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Device-agnosticism in the virtualised creative workspace
The use of cloud design software could herald a new era of interoperability
As previously reported on Cloud Pro, this week sees the launch of the Adobe Creative Cloud, a term the company is using to describe the monthly or yearly subscription-based model of pricing through which it will supply its flagship Creative Suite line as it now moves to its version six (CS6) release.
While doing away with boxed off-the-shelf software and moving to web-based download options is hardly cloud computing in its purist sense, this new licence rental option will at least provide customers with updates to products including Photoshop and InDesign before they are released to “regular purchasers” of its software.
Given the disconnect that typically ensues between users of different versions of the Adobe Creative Suite total product line and its 14 individual applications, any further fragmentation of this kind does not perhaps necessarily appear to be a positive user development, despite the option to export to .IDML file extensions across two different versions of InDesign for example.
But Adobe’s cloud advantage strategy is not essentially built around its products’ delivery mechanisms; Creative Cloud membership includes up to 20GB of cloud storage and the suite’s new raison d'être hinges around its ability to connect the CS6 desktop tools with Adobe’s Touch Apps tablet device versions.
Adobe Touch Apps are said to bring "professional-level creativity" to tablet devices for image editing, idea generation (or “ideation” if you can manage the term), sketching, mood board creation, website and mobile app prototyping and the presentation of finished work.
So this is a case of Adobe tools delivered from the cloud and used in the cloud. This results in work that is saved in the cloud and then shared with other design professionals, still in the cloud. The new Adobe Creative Cloud Connection application is then on hand to enable the syncing of files across mobile devices and desktop.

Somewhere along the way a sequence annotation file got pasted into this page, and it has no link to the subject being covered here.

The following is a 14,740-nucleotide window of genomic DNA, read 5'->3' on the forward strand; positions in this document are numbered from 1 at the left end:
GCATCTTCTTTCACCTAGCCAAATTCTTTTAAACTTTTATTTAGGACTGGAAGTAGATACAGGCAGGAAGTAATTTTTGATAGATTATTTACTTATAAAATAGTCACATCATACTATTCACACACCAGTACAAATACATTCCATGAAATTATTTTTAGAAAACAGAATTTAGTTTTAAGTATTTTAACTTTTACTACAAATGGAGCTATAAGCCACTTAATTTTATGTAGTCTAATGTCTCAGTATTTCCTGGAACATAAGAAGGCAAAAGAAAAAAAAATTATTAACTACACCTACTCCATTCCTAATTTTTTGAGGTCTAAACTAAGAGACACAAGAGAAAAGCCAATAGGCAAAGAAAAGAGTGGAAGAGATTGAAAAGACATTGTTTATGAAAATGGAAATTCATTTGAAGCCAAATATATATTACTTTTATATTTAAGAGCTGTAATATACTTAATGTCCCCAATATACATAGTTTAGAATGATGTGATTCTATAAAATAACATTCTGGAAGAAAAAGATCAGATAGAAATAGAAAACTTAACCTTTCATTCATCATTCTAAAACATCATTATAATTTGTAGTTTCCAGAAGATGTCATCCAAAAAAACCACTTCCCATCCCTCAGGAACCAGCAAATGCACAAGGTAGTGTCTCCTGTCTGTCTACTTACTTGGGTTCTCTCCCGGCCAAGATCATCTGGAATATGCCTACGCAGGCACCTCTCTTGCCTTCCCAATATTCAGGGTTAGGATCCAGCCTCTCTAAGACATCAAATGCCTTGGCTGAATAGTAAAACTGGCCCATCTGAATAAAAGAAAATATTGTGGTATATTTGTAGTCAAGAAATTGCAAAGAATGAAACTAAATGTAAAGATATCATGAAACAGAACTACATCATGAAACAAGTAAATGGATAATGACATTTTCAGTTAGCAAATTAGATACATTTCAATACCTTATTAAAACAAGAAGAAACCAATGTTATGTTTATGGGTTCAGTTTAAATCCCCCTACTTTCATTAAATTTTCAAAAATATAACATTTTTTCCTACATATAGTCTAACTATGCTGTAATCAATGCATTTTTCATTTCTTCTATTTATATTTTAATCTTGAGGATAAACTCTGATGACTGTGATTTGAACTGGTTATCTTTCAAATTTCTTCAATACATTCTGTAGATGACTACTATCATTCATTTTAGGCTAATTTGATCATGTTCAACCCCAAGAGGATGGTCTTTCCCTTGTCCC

You can almost hear Adobe dying to tell us that true freeform design creativity should be empowered everywhere in a “device and environment agnostic” kind of a way. They came pretty close to be honest, CEO Shantanu Narayen is on the record saying, “Wherever and whenever inspiration strikes, Adobe will be there to help capture, refine and publish your ideas.”
Adobe’s strategy to virtualise the creative workspace is redolent of work being carried out by presentation layer GUI specialist Infragistics. Speaking exclusively to Cloud Pro this week, CEO and founder Dean Guida explained that, “Over the next five years you can expect user interfaces to become more blended into the background as you use the same applications at your desktop, on your mobile device or even in your car.”
Infragistics’ Guida agrees that moves afoot by open standards focused cloud computing bodies such as OpenStack and CloudStack will ultimately tie in with a more open approach to user interfaces that are in and of themselves more portable and interoperable as users switch between device form factors.
Equally, Adobe is trying to push cloud based content interoperability from the back end with its Creative Cloud publishing services, which the company says will include the ability to publish apps, magazines and catalogues to iPad, iPhone and Android devices.
This may not be case of pure device or platform agnosticism. After all, Adobe has had its own gods and monsters, which it has variously bowed to from Flash to iOS. But if only the truly devout and penitent man may pass onward from here, then make sure he believeth in the almighty power of HTML5. The lesson here endeth.